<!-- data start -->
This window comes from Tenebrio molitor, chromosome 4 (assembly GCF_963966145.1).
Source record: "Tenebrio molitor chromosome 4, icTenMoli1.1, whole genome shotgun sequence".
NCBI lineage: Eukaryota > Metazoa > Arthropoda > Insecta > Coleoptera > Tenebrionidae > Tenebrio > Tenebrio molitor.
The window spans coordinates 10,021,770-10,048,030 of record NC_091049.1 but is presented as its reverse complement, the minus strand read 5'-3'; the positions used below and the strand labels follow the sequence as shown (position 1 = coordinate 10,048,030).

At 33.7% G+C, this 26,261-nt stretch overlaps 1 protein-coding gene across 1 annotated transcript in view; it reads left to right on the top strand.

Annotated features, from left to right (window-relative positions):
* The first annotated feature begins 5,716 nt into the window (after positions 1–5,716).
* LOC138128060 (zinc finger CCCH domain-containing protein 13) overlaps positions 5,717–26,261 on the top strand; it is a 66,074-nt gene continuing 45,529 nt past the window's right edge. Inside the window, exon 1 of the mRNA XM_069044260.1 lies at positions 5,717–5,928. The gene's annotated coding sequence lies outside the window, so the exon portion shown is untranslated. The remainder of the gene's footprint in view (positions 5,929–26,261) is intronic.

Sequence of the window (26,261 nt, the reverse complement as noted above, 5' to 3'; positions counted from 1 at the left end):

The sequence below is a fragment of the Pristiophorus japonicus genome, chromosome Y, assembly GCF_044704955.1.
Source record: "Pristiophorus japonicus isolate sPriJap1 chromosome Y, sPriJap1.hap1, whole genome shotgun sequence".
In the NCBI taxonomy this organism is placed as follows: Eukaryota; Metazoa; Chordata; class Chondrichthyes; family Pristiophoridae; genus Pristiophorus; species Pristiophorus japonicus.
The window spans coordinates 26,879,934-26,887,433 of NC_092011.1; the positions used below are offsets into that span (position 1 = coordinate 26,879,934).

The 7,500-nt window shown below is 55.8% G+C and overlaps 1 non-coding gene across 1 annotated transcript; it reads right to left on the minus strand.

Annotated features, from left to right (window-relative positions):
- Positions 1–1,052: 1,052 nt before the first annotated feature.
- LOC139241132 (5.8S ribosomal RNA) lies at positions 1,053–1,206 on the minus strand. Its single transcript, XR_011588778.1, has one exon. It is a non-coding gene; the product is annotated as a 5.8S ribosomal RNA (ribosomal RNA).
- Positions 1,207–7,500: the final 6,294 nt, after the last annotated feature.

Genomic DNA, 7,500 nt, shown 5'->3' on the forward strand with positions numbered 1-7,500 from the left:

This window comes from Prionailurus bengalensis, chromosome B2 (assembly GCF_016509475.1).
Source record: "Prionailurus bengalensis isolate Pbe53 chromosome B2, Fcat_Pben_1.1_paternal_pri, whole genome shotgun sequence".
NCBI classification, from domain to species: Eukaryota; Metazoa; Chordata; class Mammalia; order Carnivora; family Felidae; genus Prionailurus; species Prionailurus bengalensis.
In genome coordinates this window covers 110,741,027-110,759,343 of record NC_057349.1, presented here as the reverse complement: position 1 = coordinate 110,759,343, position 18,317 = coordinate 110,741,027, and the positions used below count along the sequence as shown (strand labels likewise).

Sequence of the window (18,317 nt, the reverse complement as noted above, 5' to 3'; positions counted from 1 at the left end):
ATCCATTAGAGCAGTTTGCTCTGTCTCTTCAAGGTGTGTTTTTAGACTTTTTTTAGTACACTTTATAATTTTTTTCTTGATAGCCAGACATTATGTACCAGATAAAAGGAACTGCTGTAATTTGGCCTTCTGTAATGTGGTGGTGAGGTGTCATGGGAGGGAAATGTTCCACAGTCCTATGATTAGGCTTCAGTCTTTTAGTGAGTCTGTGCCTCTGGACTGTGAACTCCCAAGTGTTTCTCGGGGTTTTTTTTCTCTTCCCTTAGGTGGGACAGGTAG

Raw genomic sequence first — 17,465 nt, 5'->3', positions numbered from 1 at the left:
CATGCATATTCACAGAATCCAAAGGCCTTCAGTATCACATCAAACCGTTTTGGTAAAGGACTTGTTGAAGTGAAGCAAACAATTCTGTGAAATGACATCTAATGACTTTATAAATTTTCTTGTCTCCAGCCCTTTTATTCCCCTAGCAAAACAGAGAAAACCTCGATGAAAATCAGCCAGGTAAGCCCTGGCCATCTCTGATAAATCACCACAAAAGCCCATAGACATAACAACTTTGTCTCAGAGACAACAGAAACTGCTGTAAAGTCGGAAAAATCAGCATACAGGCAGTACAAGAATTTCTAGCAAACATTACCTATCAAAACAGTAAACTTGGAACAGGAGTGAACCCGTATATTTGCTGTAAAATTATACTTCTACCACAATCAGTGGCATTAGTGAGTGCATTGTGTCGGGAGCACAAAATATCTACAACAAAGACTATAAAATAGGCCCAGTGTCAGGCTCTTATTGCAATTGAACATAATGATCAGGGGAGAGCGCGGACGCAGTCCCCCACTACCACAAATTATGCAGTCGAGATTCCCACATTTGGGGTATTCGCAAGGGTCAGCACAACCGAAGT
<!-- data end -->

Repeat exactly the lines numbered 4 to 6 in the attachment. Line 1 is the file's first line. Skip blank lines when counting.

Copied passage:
The window spans coordinates 10,021,770-10,048,030 of record NC_091049.1 but is presented as its reverse complement, the minus strand read 5'-3'; the positions used below and the strand labels follow the sequence as shown (position 1 = coordinate 10,048,030).

At 33.7% G+C, this 26,261-nt stretch overlaps 1 protein-coding gene across 1 annotated transcript in view; it reads left to right on the top strand.

Annotated features, from left to right (window-relative positions):